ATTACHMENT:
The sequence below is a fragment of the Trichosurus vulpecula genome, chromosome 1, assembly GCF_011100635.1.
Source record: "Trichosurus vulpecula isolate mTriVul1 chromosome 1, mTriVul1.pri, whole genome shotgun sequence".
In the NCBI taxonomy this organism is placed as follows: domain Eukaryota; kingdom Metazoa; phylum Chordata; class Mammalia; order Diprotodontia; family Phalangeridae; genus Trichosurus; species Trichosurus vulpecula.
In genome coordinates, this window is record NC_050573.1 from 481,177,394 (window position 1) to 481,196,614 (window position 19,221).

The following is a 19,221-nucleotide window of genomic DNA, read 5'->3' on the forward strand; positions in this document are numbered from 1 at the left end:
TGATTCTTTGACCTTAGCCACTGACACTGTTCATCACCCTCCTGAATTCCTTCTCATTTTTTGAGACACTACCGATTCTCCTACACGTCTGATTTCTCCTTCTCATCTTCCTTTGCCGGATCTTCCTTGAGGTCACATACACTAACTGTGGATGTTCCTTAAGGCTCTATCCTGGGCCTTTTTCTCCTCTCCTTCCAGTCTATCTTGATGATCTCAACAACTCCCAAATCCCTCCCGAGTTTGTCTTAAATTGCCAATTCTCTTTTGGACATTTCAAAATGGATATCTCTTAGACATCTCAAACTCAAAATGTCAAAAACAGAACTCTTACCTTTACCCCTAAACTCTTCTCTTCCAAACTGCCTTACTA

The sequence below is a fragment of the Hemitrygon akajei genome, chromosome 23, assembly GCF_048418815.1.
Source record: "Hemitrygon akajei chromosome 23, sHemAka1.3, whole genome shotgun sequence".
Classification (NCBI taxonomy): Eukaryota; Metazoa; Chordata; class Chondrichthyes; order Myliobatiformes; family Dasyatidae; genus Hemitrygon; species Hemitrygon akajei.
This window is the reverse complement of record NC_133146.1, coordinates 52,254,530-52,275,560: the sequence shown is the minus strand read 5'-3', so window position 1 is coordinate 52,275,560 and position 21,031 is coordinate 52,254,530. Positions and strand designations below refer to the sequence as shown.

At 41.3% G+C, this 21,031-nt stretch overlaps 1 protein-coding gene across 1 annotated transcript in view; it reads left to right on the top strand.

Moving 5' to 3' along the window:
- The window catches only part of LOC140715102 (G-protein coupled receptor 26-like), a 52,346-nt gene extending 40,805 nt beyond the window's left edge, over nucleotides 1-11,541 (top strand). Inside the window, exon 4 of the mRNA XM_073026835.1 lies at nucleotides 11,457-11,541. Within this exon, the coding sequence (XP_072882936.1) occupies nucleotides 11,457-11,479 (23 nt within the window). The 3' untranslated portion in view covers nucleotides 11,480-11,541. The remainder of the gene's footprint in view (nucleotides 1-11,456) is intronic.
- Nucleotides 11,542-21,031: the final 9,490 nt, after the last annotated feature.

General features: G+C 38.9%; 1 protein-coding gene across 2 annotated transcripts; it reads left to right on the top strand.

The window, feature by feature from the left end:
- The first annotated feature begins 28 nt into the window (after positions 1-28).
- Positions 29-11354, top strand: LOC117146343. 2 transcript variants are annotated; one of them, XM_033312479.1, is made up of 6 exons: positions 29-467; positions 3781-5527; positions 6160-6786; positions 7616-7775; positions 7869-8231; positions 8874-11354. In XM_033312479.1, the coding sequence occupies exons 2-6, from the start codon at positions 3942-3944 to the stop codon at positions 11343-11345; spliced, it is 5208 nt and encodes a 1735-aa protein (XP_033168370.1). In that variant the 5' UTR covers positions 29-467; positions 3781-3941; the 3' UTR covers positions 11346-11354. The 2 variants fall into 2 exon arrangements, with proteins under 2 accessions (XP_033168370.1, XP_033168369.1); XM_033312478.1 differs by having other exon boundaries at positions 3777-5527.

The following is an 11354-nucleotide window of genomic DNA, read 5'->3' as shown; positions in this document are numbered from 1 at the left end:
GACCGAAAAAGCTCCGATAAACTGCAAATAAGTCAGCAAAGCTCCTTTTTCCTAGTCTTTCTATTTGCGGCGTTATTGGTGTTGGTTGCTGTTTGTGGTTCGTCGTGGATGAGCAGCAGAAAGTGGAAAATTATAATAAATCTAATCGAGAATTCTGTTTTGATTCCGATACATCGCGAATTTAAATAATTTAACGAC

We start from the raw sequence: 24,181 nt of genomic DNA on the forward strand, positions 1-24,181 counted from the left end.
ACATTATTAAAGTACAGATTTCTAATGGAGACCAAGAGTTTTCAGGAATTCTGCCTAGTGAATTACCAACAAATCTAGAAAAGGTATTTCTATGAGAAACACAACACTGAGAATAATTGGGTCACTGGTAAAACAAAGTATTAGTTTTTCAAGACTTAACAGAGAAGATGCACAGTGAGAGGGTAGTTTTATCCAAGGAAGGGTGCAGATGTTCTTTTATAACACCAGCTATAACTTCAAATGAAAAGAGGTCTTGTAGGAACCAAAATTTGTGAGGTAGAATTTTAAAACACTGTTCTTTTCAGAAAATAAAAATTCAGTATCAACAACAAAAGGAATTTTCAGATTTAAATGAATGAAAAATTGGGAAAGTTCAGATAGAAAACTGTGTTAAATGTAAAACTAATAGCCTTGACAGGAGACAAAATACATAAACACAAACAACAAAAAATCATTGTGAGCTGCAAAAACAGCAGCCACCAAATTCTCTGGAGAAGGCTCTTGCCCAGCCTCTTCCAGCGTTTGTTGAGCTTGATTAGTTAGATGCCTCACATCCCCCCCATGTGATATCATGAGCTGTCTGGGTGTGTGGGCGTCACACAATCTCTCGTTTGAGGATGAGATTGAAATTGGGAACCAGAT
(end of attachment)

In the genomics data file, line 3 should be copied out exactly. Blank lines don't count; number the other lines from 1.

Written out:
In the NCBI taxonomy this organism is placed as follows: domain Eukaryota; kingdom Metazoa; phylum Chordata; class Mammalia; order Diprotodontia; family Phalangeridae; genus Trichosurus; species Trichosurus vulpecula.